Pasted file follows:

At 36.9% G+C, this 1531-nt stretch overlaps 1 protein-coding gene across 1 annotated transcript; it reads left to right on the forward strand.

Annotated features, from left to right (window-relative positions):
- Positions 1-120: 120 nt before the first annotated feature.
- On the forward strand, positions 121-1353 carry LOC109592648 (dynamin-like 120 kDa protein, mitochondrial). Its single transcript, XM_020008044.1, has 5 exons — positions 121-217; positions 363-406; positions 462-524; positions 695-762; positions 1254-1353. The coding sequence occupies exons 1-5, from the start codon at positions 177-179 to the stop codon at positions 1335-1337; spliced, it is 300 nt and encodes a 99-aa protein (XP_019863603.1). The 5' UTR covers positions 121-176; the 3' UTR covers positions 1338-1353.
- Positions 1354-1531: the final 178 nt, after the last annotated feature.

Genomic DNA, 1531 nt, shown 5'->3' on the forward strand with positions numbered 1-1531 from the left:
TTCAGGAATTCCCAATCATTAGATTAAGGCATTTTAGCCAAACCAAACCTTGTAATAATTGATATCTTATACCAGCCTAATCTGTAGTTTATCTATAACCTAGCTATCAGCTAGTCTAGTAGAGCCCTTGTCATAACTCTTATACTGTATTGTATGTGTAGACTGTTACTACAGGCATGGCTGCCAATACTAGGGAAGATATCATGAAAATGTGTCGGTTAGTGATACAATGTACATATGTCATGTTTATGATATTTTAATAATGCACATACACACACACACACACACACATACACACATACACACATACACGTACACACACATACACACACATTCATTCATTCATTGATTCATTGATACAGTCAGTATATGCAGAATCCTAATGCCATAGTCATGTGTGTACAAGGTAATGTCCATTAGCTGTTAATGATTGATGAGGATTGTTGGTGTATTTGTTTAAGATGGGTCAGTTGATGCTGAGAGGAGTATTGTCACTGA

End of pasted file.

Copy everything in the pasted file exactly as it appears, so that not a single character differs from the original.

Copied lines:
At 36.9% G+C, this 1531-nt stretch overlaps 1 protein-coding gene across 1 annotated transcript; it reads left to right on the forward strand.

Annotated features, from left to right (window-relative positions):
- Positions 1-120: 120 nt before the first annotated feature.
- On the forward strand, positions 121-1353 carry LOC109592648 (dynamin-like 120 kDa protein, mitochondrial). Its single transcript, XM_020008044.1, has 5 exons — positions 121-217; positions 363-406; positions 462-524; positions 695-762; positions 1254-1353. The coding sequence occupies exons 1-5, from the start codon at positions 177-179 to the stop codon at positions 1335-1337; spliced, it is 300 nt and encodes a 99-aa protein (XP_019863603.1). The 5' UTR covers positions 121-176; the 3' UTR covers positions 1338-1353.
- Positions 1354-1531: the final 178 nt, after the last annotated feature.

Genomic DNA, 1531 nt, shown 5'->3' on the forward strand with positions numbered 1-1531 from the left:
TTCAGGAATTCCCAATCATTAGATTAAGGCATTTTAGCCAAACCAAACCTTGTAATAATTGATATCTTATACCAGCCTAATCTGTAGTTTATCTATAACCTAGCTATCAGCTAGTCTAGTAGAGCCCTTGTCATAACTCTTATACTGTATTGTATGTGTAGACTGTTACTACAGGCATGGCTGCCAATACTAGGGAAGATATCATGAAAATGTGTCGGTTAGTGATACAATGTACATATGTCATGTTTATGATATTTTAATAATGCACATACACACACACACACACACACATACACACATACACACATACACGTACACACACATACACACACATTCATTCATTCATTGATTCATTGATACAGTCAGTATATGCAGAATCCTAATGCCATAGTCATGTGTGTACAAGGTAATGTCCATTAGCTGTTAATGATTGATGAGGATTGTTGGTGTATTTGTTTAAGATGGGTCAGTTGATGCTGAGAGGAGTATTGTCACTGA